Two Democratic members of Congress are endorsing a primary challenger to incumbent State Sen. Daylin Leach, in perhaps the most contentious state race in the Philadelphia suburbs.
Reps. Mary Gay Scanlon of Delaware County and Madeleine Dean of Montgomery County said Wednesday they were backing Amanda Cappelletti over Leach in Pennsylvania’s 17th Senate District.
It’s unusual for sitting members of Congress to actively campaign against an incumbent lawmaker of the same party. The development underscores the controversy surrounding Leach, who has faced allegations of inappropriate behavior that brought Pennsylvania one of its first #MeToo moments.
“People who call the 17th State Senate District home deserve representation from a public servant who is committed to putting the values of their constituents before themselves. I believe that Amanda is that person,” Scanlon said in a statement. “She brings with her a new voice for this community and a commitment to fighting for the values that bind us, from ensuring our children have good public schools to protecting access to affordable healthcare."
Dean added that Cappelletti “is a breath of fresh air that combines her professional accomplishments and passion for public service.”
Their endorsements came a day after Gov. Tom Wolf, a Democrat, announced his support for Cappelletti, vice chair of the East Norriton Board of Supervisors and a former director of policy at Planned Parenthood.
Cappelletti also won the endorsement last month of the Delaware County Democrats. She fell a few votes short of the threshold needed to win an endorsement in Montgomery County.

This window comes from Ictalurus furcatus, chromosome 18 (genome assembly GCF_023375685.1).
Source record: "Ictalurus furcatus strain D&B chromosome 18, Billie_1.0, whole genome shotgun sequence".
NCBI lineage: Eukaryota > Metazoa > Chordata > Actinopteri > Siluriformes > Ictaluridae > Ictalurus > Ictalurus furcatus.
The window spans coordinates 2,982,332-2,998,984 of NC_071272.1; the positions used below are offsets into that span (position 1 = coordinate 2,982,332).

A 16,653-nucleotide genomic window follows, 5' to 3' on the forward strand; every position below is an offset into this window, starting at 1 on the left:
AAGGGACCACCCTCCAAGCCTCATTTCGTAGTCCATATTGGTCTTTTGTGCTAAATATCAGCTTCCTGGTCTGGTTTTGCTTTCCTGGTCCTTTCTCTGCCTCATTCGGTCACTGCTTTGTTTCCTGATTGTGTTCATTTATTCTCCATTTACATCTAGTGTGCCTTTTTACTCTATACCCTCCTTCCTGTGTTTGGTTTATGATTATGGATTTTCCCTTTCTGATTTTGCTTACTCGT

A spokesperson for Leach’s campaign said the senator was “focused on the public health crisis brought on by the coronavirus situation.”
“The decision is ultimately going to be made by the voters and we are not currently focused on political endorsements,” the spokesperson said.
Leach, a longtime champion of progressive causes, started facing calls for his resignation among some Democrats in late 2017 amid allegations that he inappropriately touched female former staffers and made highly sexualized jokes. Leach denied wrongdoing.
Those calls grew over the last year as a woman accused him of sexually assaulting her in 1991, when she was 17. Leach has denied the allegation and sued the woman for defamation.
An investigation commissioned by Senate Democrats last year found that Leach at times engaged in humor that was at times “unquestionably sexual in nature.” Investigators also said his conduct fell short of violating federal workplace discrimination law. They did not form a conclusion on the assault allegation.
The primary election is April 28.